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London councillors unanimously vote to expropriate 100 Stanley St.

Nan Finlayson, owner of 100 Stanley Street, rallying alongside supporters.
Nan Finlayson, owner of 100 Stanley Street, rallying alongside supporters. 980 CFPL

London city council has voted unanimously to expropriate 100 Stanley St., officially bringing an end to local resident Nan Finlayson’s fight to keep her heritage home.

Council made the decision to expropriate the land, along with six other nearby properties, on Tuesday.

During the council meeting, Coun. Stephen Turner referred to the decision as “heart-wrenching” but one that was necessary for road widening and rail bridge repair on Wharncliffe Road South.

“It’s not an easy decision for any of us to make, especially when that decision has a face to it,” Turner said, alluding to Finlayson, who was in attendance at council chambers along with a handful of supporters.

They held signs urging councillors to reconsider in a last-ditch effort to save the home. Finlayson has insisted on staying at 100 Stanley St. even after receiving an offer from the city to move it across the street.

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The city says the property on which the house currently sits is needed for the road-widening project of Wharncliffe Road.

“Expropriation is probably the most extreme exercise of power within a municipal government’s purview,” said Turner.

“I’m not a big supporter of road widenings. I think road widenings created induced demands that will fill up pretty quickly once we widen them, but I see Wharncliffe Road as a different circumstance.”

Roughly 40 community members showed up to 100 Stanley St. on Saturday in support of Finlayson’s fight to keep her heritage home, where she has lived for roughly three decades.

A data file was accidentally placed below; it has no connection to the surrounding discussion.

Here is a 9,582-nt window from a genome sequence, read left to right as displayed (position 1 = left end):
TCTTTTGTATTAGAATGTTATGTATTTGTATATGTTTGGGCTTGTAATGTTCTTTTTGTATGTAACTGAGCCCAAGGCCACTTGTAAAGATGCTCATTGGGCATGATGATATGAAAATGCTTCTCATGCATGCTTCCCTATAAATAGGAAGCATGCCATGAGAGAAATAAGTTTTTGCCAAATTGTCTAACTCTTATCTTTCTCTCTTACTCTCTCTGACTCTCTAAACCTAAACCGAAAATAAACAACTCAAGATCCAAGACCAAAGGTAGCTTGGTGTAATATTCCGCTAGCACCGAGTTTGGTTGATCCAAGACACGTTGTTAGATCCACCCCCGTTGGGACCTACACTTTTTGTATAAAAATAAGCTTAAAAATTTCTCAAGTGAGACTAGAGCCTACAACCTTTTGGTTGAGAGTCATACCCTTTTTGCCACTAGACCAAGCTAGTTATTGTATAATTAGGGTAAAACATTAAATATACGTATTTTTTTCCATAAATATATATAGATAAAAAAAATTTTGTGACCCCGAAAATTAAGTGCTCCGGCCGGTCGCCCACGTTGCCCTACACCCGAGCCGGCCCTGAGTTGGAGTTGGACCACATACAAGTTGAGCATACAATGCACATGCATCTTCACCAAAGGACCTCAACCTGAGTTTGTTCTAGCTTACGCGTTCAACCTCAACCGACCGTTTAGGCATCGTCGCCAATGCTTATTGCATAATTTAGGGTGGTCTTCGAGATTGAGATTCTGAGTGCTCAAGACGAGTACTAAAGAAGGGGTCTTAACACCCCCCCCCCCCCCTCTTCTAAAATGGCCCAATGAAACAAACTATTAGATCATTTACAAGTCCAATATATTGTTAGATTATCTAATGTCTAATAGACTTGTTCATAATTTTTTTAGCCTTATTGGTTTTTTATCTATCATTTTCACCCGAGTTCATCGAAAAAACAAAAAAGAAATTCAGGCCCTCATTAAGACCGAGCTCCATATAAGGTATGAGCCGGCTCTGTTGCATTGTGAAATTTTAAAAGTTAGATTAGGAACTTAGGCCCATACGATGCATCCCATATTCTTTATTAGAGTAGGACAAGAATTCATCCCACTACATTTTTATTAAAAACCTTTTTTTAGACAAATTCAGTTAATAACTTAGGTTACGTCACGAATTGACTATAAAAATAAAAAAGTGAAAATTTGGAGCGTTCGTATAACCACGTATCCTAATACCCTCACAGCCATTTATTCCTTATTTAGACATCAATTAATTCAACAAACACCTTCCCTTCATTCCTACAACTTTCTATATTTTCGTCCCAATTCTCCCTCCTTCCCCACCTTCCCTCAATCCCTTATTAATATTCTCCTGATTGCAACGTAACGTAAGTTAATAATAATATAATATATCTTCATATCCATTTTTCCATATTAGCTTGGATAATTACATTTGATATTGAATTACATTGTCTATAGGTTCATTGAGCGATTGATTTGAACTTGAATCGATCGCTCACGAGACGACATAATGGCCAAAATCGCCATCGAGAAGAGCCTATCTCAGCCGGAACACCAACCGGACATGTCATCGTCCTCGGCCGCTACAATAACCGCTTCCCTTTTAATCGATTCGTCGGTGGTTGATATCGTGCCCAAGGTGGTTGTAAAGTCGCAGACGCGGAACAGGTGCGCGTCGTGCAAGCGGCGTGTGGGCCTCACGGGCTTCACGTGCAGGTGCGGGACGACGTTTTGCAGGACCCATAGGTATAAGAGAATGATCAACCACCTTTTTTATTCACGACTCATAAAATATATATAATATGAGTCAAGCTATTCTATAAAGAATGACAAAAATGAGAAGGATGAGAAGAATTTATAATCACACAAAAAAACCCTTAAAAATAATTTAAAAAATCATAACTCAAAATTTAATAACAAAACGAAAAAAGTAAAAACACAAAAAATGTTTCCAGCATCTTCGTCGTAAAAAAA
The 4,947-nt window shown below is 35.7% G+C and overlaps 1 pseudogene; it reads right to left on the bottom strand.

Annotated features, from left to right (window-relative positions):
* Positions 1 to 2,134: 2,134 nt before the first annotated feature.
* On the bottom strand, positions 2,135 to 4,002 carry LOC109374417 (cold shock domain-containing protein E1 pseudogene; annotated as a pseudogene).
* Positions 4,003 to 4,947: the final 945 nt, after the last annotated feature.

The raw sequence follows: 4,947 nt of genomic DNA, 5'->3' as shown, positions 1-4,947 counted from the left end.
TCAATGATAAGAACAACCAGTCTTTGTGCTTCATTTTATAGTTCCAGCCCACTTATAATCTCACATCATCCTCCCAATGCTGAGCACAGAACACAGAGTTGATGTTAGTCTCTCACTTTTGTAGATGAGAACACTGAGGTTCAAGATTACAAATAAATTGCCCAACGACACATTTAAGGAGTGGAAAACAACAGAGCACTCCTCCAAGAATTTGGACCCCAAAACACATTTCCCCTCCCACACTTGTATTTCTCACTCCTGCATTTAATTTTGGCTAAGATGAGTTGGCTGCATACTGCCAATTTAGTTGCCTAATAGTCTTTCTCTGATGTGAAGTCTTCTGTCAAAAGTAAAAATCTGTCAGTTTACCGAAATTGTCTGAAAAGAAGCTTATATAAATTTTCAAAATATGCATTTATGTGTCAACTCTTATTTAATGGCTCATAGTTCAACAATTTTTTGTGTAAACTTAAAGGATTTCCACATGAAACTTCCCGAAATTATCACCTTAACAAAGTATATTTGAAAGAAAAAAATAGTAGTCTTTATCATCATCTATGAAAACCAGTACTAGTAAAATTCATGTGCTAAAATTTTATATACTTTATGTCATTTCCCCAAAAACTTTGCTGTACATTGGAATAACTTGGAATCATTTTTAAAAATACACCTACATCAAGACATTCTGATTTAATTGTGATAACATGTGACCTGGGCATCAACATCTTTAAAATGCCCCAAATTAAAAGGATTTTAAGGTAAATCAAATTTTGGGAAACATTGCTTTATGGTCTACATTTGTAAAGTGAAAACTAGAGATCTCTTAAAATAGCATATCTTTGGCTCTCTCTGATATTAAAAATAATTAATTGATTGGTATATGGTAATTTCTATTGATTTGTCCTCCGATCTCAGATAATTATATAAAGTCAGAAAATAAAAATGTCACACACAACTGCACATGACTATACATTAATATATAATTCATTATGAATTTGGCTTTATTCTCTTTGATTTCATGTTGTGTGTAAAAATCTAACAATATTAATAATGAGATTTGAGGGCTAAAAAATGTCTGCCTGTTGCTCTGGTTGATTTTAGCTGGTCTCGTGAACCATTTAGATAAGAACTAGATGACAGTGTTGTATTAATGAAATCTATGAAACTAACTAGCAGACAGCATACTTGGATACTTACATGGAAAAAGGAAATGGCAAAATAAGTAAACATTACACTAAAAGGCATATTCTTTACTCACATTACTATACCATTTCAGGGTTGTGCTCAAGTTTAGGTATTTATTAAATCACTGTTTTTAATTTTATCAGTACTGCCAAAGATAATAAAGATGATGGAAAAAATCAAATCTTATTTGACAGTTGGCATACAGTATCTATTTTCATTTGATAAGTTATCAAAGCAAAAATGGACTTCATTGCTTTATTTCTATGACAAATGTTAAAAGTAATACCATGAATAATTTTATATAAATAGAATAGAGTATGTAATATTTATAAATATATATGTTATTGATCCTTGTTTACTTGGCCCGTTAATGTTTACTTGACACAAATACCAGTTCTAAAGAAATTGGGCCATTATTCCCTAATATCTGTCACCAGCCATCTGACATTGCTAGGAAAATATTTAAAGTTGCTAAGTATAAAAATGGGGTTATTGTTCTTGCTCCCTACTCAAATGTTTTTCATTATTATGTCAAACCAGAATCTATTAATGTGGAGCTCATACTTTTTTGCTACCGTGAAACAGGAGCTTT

READ MORE: Londoners share budget concerns in special meeting at city hall

Turner says it can be challenging for councillors to “balance the local interests and citywide interests” when making decisions that will have a significant impact on individuals.

“It’s addressing a fairly significant bottleneck in our transportation system,” said Turner. “This is kind of a linchpin in our ability to be able to transport our public transit system.”

During the meeting, Turner says he asked staff to explore all other possibilities in an effort to avoid this outcome but insisted they were out of options.

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“Our jobs as councillors is to be satisfied that all avenues were exhausted prior to arriving at this point tonight, and I am,” he said. “I’m satisfied they have been explored, but unfortunately, we’re still in this circumstance and we have to make a decision.”

Along with 100 Stanley St., six other nearby properties were expropriated to clear room for the future projects on Wharncliffe Road.

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Tuesday night brought a different fate for a dilapidated barn in Byron.

Councillors voted to give heritage distinction to the red barn at 247 Halls Mill Rd., saving it from the wrecking ball.

Coun. Paul Van Meerbergen said it was a reasonable request from the owners of what he refers to as the “red barn of Byron.”

“These homeowners are looking for a little more time, and I think we should work with them and grant the time,” he said.

The barn was originally slated for demolition in 2008, but council’s decision on Tuesday night saves the structure from the wrecking ball.

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